PSALM SIXTY-NINE


[Pss 69:1] Save me, O God; For the waters are come in unto my soul.
[Pss 69:2] I sink in deep mire, where there is no standing: I am come into deep waters, where the floods overflow me.
[Pss 69:3] I am weary with my crying; my throat is dried: Mine eyes fail while I wait for my God.
[Pss 69:4] They that hate me without a cause are more than the hairs of my head: They that would cut me off, being mine enemies wrongfully, are mighty: That which I took not away I have to restore.
[Pss 69:5] O God, thou knowest my foolishness; And my sins are not hid from thee.
[Pss 69:6] Let not them that wait for thee be put to shame through me, O Lord Jehovah of hosts: Let not those that seek thee be brought to dishonor through me, O God of Israel.
[Pss 69:7] Because for thy sake I have borne reproach; Shame hath covered my face.
[Pss 69:8] I am become a stranger unto my brethren, And an alien unto my mother's children.
[Pss 69:9] For the zeal of thy house hath eaten me up; And the reproaches of them that reproach thee are fallen upon me.
[Pss 69:10] When I wept, [and chastened] my soul with fasting, That was to my reproach.
[Pss 69:11] When I made sackcloth my clothing, I became a byword unto them.
[Pss 69:12] They that sit in the gate talk of me; And (I am) the song of the drunkards.
[Pss 69:13] But as for me, my prayer is unto thee, O Jehovah, in an acceptable time: O God, in the abundance of thy lovingkindness, Answer me in the truth of thy salvation.
[Pss 69:14] Deliver me out of the mire, and let me not sink: Let me be delivered from them that hate me, and out of the deep waters.
[Pss 69:15] Let not the water flood overwhelm me, Neither let the deep swallow me up; And let not the pit shut its mouth upon me.
[Pss 69:16] Answer me, O Jehovah; for thy lovingkindness is good: According to the multitude of thy tender mercies turn thou unto me.
[Pss 69:17] And hide not thy face from thy servant; For I am in distress; answer me speedily.
[Pss 69:18] Draw nigh unto my soul, and redeem it: Ransom me because of mine enemies.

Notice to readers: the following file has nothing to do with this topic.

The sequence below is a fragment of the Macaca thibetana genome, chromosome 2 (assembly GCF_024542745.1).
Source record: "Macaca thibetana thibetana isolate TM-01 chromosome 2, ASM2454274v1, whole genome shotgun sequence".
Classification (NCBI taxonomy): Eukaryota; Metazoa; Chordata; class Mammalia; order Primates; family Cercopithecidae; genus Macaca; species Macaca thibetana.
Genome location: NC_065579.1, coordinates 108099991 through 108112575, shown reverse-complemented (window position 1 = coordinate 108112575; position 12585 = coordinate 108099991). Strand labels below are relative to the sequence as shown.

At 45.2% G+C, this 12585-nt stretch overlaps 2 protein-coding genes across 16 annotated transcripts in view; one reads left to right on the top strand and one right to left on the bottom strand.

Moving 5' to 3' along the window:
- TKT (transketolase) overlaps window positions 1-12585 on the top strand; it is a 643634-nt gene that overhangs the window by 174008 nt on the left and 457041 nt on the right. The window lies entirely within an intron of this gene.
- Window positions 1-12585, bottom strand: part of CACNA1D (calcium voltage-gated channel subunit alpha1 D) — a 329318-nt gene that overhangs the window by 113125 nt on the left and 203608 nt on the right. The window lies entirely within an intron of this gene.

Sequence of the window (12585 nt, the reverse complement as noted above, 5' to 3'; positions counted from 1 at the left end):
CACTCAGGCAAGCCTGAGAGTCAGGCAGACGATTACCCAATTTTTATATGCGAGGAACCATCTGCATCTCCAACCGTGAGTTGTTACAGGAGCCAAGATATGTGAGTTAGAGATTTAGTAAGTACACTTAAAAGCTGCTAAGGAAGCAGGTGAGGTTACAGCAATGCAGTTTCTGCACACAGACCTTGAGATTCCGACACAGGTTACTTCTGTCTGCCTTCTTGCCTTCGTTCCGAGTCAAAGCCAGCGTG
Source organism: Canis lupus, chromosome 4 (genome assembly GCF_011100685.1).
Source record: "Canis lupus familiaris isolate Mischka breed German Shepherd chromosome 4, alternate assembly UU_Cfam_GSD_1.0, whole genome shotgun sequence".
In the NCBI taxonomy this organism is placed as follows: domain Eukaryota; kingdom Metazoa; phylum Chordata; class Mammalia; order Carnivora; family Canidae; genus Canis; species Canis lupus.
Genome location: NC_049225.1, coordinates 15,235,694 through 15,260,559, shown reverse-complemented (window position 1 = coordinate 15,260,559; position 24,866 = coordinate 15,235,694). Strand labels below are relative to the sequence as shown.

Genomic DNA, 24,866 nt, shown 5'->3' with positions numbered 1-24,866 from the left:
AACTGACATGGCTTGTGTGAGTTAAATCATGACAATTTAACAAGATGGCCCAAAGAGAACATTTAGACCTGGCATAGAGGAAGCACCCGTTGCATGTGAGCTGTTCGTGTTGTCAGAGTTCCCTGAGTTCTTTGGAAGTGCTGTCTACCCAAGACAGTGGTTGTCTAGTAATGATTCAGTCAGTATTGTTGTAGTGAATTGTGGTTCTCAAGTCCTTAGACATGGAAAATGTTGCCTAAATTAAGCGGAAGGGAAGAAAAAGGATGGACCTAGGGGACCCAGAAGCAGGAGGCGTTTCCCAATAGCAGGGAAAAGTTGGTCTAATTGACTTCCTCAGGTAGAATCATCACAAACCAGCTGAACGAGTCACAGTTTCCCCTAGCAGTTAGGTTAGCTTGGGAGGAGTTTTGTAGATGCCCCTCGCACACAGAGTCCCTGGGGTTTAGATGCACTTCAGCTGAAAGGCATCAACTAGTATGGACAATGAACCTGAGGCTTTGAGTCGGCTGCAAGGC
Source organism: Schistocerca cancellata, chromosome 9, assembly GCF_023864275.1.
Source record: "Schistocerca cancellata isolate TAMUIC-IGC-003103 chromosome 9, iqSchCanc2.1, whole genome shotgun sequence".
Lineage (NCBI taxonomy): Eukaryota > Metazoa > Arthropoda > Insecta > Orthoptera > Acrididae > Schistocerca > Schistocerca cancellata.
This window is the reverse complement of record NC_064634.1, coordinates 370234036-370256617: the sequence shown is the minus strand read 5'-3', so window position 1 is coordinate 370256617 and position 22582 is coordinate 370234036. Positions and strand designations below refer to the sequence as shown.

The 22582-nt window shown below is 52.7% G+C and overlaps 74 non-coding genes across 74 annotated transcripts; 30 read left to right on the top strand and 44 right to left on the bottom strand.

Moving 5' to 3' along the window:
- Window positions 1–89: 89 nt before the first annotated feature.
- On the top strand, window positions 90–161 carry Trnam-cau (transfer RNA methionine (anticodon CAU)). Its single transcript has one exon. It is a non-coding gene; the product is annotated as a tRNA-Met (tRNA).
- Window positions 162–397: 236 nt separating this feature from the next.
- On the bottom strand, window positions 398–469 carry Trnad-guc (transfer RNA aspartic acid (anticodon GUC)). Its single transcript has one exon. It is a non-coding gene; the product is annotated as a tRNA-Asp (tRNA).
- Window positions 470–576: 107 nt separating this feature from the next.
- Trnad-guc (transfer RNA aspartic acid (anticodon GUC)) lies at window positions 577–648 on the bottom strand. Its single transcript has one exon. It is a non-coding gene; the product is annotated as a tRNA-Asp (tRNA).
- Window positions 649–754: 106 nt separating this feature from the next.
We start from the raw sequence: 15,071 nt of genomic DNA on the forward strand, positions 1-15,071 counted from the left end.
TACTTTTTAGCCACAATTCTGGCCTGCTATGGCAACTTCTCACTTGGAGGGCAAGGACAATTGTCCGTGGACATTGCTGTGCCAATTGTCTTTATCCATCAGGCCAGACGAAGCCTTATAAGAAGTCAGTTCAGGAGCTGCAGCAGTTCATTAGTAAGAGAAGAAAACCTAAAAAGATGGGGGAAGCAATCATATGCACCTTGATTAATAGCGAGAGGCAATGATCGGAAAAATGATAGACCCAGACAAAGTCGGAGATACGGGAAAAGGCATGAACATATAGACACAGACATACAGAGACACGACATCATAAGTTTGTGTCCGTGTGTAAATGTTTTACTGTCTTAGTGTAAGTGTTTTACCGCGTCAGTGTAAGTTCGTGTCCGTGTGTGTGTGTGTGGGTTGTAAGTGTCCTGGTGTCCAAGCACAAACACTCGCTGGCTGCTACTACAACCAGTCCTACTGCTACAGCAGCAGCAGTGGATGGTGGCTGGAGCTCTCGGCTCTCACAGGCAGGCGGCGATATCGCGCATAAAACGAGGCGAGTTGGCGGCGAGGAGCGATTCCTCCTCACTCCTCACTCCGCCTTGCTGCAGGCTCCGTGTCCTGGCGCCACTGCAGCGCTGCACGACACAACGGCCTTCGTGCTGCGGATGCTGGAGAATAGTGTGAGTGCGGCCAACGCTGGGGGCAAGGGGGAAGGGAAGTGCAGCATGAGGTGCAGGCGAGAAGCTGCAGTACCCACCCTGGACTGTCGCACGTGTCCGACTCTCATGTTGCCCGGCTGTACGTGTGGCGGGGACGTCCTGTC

[Pss 69:19] Thou knowest my reproach, and my shame, and my dishonor: Mine adversaries are all before thee.
[Pss 69:20] Reproach hath broken my heart; and I am full of heaviness: And I looked for some to take pity, but there was none; And for comforters, but I found none.
[Pss 69:21] They gave me also gall for my food; And in my thirst they gave me vinegar to drink.
[Pss 69:22] Let their table before them become a snare; And when they are in peace, let it become a trap.
[Pss 69:23] Let their eyes be darkened, so that they cannot see; And make their loins continually to shake.
[Pss 69:24] Pour out thine indignation upon them, And let the fierceness of thine anger overtake them.
[Pss 69:25] Let their habitation be desolate; Let none dwell in their tents.
[Pss 69:26] For they persecute him whom thou hast smitten; And they tell of the sorrow of those whom thou hast wounded.
[Pss 69:27] Add iniquity unto their iniquity; And let them not come into thy righteousness.
[Pss 69:28] Let them be blotted out of the book of life, And not be written with the righteous.
[Pss 69:29] But I am poor and sorrowful: Let thy salvation, O God, set me up on high.
[Pss 69:30] I will praise the name of God with a song, And will magnify him with thanksgiving.
[Pss 69:31] And it will please Jehovah better than an ox, (Or) a bullock that hath horns and hoofs.
[Pss 69:32] The meek have seen it, and are glad: Ye that seek after God, let your heart live.
[Pss 69:33] For Jehovah heareth the needy, And despiseth not his prisoners.
[Pss 69:34] Let heaven and earth praise him, The seas, and everything that moveth therein.
[Pss 69:35] For God will save Zion, and build the cities of Judah; And they shall abide there, and have it in possession.
[Pss 69:36] The seed also of his servants shall inherit it; And they that love his name shall dwell therein.


The Blendings Of The Sufferings Of David, The Servant Of Jehovah,
And Penitent Israel.

I. Some preliminary considerations.
II. David's sufferings (vss. 1-12).
III. Messiah's sufferings (vss. 13-21).
IV. The psalmist's prayer for divine vengeance (vss. 22-28).
V. The prayer of the penitent remnant of Israel for deliverance (vss. 29-36).


Psalm 69 is a very important portion of the word. It blends the suffering of David with those of Him whom he, David, did typify and the final sufferings of Israel and her deliverance.

I. Some Preliminary Considerations

Some expositors, not knowing the law of double reference and the law of recurrence, have misunderstood this marvelous composition and have strained points in order to make it fit some preconceived theory. It is never proper and right to warp or twist any passage in order to make it fit some human hypothesis. If the normal meanings--either the literal or metaphorical--must be twisted in order to make Scriptures harmonize, we may be certain that such a distortion of a passage cannot yield truth.